The Dalai Lama and Nobel Peace Prize winter Oscar Arias Sanchez were in Sweden in June for a human-rights symposium that psychology professor Ervin Staub helped organize. The subject was genocide; among the ideas discussed was Staub's notion of the "active bystander" who strives to halt and prevent violence.


Coach Pam Hixon is leaving UMass after seventeen seasons, to take over as full-time coach of the national women's field hockey team, which she led during the 1996 Olympics. National Coach of the Year in 1981, Hixon took UMass to the Final Four four times and racked up a 272-75-18 record.

Replacing Hixon at UMass will be Patty Shea '84, former member of the US Field Hockey coaching staff and of the 1996 and 1988 US Olympic field hockey teams. Says Shea, "It's nice to come home."


"One of the most prolific historians publishing today" is UMass history professor Stephen Oates, according to a New York Times reviewer of The Approaching Fury: Voices of the Storm, 1820-1861. Oates has published sixteen volumes of biography over a period of thirty-six years.


"The Jackie Robinson Initiative" went to Washington this spring as political scientist Jerome Mileur and historian Ron Story, co-creators of the innovative course on campus, moderated a series of panels of baseball greats, sports writers, historians, big-league executives, and others at the Smithsonian Institution.


Shaving in-state tuition for the second year in a row ­ this time by five percent ­ has earned UMass kudos from the Springfield Union-News and other papers. Rates are now $2,004 for undergraduates, $2,640 for graduate students.

Milestones in financial aid, 1990-95: Total aid has nearly tripled ($40 million to $110 million). Need-based aid has more than doubled ($30 million to $70 million). Institutional contribution has tripled ($3.2 million to $10.2 million). And the number of students with need-based aid has almost doubled (1,400 to 2,500). (related stories)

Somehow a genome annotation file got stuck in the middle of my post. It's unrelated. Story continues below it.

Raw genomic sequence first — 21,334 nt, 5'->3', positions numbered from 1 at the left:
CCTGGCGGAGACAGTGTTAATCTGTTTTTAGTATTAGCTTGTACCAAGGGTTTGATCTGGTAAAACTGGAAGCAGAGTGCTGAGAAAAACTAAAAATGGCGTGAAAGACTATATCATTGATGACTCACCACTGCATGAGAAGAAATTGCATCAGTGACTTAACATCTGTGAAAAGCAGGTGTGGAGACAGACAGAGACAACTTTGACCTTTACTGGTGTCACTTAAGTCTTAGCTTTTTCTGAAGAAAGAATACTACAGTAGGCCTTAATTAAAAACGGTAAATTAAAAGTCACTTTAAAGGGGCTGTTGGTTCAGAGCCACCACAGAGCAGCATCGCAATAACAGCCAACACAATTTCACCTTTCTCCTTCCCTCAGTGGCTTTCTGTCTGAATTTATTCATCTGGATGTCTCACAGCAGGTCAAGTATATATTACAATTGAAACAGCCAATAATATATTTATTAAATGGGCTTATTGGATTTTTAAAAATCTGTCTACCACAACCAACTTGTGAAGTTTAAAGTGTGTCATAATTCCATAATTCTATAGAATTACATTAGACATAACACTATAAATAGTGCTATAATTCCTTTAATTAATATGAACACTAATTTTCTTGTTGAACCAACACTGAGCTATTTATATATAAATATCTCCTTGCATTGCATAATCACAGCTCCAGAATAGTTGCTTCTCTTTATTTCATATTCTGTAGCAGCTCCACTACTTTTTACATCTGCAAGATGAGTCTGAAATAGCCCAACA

A book by late mathematics professor M.K. Bennett '66G, who died in March, has been cited by the Association of College and Research Libraries as one of the outstanding academic books of 1996.


Novelist and professor John Edgar Wideman recently shared a Sports Illustrated cover with his daughter Jamila, who played basketball for Stanford. The accompanying story chronicled how the Widemans cope with the anguish of having two close relatives in prison.


The largest student-built health clinic in the nation, a seven-room collaboration between UMass and the Putnam Vocational and Technical High School in Springfield, officially opened in March and serves 1,300 students at the school. And at the Amherst Shelter for Adolescents, four nurse-practitioner students have been volunteering to do routine physicals on residents and refer them to doctors at the University Health Services.

Elsewhere on the globe, students in the graduate nurse-practitioner program spent two weeks working in a church-based clinic in Ghana; another group spent most of January at a hospital in St. Thomas Parish, Jamaica. That same month, nine other UMass students worked in community hospitals in Northern Ireland.


UMass ranks eleventh nationwide in "substantial proportionality" between men and women athletes, according to a study published in the Chronicle of Higher Education. The data found 46 percent of UMass student-athletes were women, with 405 women in fifteen varsity sports compared with 467 men in fourteen. Such progress, writes the Daily Hampshire Gazette, "makes it clear that equity in athletic programs is the right thing to do."


Celebrated coach of the University of Kentucky basketball team Rick Pitino '75 is moving to the top job with the Boston Celtics ­ hot on the heels of publication of his new motivational book, Success is a Choice: Ten Steps to Overachieving in Business and Life.

Another former Minuteman, Al Skinner '74 has been named head basketball coach at Boston College after several successful seasons coaching the Rhode Island Rams. The Rams went 20-10 last season.